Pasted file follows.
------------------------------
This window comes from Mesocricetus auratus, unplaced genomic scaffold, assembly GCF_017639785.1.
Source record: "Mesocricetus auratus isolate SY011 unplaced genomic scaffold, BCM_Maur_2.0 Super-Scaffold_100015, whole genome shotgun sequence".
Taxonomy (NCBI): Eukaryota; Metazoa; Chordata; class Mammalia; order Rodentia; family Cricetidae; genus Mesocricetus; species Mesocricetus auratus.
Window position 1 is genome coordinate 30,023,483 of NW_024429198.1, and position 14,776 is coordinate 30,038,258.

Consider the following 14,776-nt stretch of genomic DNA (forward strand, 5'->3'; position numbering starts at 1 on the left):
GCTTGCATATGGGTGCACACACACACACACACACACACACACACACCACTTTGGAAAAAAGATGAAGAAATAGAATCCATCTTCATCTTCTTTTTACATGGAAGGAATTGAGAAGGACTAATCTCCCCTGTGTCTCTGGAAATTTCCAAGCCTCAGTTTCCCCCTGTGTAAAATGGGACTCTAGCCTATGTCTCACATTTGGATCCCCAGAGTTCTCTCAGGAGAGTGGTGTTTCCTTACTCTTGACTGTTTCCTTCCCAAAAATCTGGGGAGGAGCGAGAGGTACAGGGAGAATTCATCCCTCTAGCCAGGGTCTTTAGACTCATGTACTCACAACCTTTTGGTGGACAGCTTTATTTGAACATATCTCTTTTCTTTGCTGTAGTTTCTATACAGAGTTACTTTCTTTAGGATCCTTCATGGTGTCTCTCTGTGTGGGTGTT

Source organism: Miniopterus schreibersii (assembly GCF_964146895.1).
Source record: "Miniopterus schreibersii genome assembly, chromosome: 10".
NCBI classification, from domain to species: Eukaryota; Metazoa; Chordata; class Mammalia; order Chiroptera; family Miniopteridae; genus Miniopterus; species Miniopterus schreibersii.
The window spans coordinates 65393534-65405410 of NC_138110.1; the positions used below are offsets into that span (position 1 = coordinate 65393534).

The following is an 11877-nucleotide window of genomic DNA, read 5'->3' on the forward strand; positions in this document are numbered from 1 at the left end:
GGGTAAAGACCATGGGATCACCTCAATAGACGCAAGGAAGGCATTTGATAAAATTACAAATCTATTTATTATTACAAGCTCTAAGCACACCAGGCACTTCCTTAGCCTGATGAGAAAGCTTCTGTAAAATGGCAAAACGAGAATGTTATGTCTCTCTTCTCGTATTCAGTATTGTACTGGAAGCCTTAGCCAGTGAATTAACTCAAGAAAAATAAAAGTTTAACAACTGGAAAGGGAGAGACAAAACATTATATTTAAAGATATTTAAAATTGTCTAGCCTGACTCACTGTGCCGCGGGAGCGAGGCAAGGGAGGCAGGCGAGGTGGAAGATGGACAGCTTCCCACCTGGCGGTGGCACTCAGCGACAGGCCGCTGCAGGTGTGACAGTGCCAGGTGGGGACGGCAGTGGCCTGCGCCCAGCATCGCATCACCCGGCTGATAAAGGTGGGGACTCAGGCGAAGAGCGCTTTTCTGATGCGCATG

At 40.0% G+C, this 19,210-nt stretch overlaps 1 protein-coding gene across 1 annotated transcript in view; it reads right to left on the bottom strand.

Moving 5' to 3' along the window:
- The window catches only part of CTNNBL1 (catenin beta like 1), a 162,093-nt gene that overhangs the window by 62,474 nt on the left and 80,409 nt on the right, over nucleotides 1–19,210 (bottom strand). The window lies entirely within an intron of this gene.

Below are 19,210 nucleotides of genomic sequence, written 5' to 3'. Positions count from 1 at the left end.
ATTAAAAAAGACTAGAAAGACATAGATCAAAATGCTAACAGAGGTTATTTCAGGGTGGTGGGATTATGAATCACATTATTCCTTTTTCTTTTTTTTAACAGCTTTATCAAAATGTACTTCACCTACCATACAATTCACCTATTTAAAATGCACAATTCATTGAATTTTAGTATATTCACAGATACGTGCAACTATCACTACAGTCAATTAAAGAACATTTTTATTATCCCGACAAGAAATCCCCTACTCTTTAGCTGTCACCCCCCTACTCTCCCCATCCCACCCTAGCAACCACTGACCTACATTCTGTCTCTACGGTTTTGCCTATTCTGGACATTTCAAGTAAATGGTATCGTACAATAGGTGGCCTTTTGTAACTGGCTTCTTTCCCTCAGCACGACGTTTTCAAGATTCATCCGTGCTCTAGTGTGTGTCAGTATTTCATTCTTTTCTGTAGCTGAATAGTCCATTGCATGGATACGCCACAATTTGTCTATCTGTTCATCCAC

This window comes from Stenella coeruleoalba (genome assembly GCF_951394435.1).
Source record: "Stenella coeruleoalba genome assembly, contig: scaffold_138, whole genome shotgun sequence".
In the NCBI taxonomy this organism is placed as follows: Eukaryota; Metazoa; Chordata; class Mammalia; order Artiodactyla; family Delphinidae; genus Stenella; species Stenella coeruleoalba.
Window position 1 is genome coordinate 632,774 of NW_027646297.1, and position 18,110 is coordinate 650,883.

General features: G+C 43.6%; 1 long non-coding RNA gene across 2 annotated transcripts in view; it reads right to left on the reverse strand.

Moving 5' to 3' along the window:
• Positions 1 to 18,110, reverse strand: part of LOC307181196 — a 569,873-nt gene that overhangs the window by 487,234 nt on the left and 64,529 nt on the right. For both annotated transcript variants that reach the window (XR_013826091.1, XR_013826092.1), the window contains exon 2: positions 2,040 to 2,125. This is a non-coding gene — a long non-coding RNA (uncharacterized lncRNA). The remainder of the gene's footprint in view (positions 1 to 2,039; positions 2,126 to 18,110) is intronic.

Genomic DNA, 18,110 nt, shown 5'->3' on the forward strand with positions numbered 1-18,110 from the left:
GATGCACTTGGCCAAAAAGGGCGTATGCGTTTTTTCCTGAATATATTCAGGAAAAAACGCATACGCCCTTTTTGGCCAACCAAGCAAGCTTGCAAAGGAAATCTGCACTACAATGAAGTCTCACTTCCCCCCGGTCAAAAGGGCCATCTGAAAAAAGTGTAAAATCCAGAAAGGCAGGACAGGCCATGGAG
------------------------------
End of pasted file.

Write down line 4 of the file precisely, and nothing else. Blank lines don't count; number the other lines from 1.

Window position 1 is genome coordinate 30,023,483 of NW_024429198.1, and position 14,776 is coordinate 30,038,258.